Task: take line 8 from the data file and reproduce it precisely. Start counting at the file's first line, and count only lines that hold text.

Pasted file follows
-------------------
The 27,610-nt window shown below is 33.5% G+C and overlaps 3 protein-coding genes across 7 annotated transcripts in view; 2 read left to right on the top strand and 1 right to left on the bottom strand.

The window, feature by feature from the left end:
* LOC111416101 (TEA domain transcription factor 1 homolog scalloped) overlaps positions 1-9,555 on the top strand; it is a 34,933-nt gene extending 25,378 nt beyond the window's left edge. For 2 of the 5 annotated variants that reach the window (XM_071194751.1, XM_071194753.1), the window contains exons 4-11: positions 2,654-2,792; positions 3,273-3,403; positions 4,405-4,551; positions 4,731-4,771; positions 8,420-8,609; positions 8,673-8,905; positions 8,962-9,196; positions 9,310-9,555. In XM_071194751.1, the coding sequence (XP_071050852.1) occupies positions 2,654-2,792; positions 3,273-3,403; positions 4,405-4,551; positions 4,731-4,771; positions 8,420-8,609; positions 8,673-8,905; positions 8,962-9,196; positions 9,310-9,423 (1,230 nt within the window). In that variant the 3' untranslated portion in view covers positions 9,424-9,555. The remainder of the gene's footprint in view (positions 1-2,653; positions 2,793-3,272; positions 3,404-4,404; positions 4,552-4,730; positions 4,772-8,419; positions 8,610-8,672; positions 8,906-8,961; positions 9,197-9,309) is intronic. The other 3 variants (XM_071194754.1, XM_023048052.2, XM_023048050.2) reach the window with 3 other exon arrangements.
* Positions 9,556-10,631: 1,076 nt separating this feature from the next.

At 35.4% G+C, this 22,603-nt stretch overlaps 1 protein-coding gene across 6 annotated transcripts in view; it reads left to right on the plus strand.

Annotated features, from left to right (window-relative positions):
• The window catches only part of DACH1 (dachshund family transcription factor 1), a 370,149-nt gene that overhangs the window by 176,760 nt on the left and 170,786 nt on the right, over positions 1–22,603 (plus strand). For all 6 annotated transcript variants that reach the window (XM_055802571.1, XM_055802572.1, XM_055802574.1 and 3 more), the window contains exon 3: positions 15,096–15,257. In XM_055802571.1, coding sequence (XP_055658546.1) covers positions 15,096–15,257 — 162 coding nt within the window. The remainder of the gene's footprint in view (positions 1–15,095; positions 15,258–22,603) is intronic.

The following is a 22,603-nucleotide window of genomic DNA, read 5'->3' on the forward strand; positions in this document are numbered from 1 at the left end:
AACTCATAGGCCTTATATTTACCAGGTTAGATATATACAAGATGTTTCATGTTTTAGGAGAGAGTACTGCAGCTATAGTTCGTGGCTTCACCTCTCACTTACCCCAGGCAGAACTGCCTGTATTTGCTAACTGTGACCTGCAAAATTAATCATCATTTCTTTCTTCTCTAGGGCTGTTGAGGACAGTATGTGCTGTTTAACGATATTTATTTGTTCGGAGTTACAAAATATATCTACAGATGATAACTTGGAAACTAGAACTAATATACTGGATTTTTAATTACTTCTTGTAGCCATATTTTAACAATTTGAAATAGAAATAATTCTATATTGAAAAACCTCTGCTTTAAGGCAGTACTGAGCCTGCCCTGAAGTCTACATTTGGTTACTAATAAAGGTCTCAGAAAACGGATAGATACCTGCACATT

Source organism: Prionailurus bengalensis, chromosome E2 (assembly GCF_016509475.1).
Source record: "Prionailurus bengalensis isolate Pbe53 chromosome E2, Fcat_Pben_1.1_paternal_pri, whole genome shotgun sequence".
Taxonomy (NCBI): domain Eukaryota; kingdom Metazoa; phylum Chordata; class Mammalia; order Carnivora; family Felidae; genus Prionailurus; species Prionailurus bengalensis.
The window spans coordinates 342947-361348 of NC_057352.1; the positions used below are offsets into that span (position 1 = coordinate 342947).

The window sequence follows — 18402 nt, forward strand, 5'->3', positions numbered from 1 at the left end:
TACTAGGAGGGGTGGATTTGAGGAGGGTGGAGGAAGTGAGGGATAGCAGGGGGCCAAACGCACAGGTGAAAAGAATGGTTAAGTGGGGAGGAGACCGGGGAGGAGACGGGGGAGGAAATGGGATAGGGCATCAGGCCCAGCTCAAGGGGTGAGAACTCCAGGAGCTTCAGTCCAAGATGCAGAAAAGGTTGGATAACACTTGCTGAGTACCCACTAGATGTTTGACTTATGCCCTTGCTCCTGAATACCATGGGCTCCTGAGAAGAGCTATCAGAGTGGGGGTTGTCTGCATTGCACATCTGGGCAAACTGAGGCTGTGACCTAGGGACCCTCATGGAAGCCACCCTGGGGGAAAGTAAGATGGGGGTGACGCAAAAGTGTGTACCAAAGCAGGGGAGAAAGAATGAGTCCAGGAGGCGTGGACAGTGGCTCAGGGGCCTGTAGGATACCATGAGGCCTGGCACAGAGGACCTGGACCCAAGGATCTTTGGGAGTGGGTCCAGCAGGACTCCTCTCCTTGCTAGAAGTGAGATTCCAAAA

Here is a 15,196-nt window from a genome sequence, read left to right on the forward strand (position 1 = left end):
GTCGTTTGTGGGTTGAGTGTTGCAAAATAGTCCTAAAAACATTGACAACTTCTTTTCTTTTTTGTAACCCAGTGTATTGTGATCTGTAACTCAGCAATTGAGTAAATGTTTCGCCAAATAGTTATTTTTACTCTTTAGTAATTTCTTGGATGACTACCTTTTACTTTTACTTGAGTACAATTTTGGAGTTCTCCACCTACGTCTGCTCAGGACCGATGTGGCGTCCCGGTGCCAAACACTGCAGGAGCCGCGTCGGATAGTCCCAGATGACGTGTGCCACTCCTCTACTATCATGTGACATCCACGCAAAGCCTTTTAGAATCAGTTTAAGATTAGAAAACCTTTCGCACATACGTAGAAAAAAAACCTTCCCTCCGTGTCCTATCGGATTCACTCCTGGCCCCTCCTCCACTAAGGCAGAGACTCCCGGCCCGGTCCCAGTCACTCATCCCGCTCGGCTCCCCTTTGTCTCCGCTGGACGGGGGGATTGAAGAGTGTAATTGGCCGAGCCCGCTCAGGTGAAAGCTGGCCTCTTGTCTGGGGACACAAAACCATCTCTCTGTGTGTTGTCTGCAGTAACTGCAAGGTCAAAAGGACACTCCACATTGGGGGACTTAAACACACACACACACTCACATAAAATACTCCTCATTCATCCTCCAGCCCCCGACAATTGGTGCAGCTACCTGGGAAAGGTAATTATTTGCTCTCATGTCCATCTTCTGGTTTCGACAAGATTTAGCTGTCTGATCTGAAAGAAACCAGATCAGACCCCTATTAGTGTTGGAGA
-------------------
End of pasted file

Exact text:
The following is a 22,603-nucleotide window of genomic DNA, read 5'->3' on the forward strand; positions in this document are numbered from 1 at the left end: